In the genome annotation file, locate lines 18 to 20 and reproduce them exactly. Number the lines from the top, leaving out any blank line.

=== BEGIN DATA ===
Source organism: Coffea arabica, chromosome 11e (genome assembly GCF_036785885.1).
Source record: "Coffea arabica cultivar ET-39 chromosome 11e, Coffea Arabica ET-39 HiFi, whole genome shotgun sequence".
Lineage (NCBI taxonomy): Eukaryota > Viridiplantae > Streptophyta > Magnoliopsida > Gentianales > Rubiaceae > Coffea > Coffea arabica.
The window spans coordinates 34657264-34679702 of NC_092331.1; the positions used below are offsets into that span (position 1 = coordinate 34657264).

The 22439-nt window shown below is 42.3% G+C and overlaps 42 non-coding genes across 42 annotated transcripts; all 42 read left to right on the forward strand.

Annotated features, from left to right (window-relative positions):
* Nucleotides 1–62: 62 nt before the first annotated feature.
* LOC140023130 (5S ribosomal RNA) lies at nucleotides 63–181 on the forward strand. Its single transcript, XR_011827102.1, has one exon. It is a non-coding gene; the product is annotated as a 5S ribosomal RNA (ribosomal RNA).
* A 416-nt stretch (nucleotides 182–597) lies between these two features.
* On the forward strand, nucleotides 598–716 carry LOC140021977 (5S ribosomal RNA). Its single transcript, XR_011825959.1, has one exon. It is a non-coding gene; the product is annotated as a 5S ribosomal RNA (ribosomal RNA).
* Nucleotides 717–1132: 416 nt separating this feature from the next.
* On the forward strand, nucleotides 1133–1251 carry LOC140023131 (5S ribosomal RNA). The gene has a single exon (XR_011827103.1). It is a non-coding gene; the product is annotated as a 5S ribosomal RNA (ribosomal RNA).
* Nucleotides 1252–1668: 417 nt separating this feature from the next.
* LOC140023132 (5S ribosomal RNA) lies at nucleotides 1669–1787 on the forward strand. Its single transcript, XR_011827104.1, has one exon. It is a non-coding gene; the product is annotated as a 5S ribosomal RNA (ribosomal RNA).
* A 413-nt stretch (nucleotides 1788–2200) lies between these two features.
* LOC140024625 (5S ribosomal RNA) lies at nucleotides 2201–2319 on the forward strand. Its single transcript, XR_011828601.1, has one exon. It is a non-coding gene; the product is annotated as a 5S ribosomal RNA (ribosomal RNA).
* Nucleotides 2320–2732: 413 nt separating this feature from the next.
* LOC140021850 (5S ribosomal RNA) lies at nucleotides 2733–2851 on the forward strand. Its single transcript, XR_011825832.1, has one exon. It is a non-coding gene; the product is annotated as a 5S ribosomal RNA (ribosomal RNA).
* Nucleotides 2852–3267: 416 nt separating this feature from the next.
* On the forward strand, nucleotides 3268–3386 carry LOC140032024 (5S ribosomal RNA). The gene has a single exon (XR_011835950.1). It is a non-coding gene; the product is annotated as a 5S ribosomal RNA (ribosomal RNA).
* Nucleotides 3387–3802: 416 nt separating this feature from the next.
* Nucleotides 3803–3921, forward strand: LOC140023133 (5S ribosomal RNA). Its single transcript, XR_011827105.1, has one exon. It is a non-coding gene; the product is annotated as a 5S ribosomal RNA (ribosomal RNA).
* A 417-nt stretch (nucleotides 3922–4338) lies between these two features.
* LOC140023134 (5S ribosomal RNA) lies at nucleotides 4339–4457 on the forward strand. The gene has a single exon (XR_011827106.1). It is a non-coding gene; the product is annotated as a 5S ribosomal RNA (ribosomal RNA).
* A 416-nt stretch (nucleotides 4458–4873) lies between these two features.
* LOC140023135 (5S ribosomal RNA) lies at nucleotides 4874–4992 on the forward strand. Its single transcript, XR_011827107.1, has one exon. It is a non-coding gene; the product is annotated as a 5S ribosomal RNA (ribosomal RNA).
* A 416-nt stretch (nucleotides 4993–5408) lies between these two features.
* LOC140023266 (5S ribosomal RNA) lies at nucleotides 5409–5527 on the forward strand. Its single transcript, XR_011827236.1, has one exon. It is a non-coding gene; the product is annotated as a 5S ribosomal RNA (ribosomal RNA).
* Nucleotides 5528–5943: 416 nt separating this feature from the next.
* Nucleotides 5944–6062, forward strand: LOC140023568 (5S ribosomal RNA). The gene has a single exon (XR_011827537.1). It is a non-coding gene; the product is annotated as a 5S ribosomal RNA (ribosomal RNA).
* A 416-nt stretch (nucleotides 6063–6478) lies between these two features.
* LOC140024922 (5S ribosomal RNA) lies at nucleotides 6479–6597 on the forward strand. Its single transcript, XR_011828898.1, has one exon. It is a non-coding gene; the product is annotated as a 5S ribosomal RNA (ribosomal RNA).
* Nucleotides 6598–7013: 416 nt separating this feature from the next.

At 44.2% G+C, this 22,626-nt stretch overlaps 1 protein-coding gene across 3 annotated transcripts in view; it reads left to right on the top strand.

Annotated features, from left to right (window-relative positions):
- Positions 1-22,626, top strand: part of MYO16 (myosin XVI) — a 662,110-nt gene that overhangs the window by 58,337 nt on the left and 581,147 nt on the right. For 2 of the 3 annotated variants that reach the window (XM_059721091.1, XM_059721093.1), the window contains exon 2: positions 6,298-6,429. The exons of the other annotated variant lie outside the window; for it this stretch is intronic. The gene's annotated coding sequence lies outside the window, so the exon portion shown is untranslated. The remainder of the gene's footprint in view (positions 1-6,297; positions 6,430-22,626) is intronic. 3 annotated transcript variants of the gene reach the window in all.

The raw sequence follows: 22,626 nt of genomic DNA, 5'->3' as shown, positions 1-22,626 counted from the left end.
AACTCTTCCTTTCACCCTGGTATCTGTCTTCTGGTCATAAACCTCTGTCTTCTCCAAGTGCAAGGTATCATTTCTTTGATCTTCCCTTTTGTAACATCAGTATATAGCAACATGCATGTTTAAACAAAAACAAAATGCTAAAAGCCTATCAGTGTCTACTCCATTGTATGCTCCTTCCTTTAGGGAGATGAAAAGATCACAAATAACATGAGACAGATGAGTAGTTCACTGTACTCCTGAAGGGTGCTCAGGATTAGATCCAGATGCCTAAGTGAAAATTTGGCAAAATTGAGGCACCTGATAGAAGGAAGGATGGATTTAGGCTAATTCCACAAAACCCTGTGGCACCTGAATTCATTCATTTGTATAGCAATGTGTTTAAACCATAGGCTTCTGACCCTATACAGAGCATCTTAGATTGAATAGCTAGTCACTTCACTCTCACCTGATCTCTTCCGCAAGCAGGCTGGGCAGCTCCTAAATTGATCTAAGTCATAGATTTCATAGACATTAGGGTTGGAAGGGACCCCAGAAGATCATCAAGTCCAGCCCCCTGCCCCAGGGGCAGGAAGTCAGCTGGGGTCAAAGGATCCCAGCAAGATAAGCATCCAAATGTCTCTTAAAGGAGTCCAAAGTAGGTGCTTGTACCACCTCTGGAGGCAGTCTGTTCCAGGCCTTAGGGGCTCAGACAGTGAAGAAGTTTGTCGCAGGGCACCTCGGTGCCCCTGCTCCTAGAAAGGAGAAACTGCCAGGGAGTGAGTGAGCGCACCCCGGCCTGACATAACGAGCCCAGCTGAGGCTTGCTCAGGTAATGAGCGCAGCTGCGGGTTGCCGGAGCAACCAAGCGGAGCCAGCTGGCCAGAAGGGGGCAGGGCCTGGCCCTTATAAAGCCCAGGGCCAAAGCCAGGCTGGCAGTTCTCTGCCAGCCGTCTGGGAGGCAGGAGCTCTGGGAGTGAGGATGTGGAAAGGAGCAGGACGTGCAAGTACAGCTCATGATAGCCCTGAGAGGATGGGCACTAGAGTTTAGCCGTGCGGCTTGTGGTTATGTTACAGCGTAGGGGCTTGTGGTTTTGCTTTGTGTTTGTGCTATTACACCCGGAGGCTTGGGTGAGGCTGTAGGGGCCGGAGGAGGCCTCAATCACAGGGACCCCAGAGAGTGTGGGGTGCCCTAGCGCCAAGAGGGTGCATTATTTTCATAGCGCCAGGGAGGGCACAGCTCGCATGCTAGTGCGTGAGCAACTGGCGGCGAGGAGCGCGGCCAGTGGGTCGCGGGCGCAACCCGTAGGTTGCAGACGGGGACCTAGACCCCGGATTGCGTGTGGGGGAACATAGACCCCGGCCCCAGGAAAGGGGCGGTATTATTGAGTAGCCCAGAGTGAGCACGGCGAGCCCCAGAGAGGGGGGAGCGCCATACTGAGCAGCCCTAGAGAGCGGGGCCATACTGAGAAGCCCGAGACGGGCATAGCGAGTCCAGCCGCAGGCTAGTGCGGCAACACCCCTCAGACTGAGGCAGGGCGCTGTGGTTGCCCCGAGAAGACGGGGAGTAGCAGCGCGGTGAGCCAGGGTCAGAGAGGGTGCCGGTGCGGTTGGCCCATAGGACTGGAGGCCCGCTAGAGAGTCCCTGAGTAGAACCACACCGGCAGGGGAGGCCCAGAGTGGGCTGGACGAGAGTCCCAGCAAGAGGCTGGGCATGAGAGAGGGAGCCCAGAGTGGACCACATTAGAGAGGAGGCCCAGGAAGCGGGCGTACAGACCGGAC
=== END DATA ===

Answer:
* LOC140021850 (5S ribosomal RNA) lies at nucleotides 2733–2851 on the forward strand. Its single transcript, XR_011825832.1, has one exon. It is a non-coding gene; the product is annotated as a 5S ribosomal RNA (ribosomal RNA).
* Nucleotides 2852–3267: 416 nt separating this feature from the next.
* On the forward strand, nucleotides 3268–3386 carry LOC140032024 (5S ribosomal RNA). The gene has a single exon (XR_011835950.1). It is a non-coding gene; the product is annotated as a 5S ribosomal RNA (ribosomal RNA).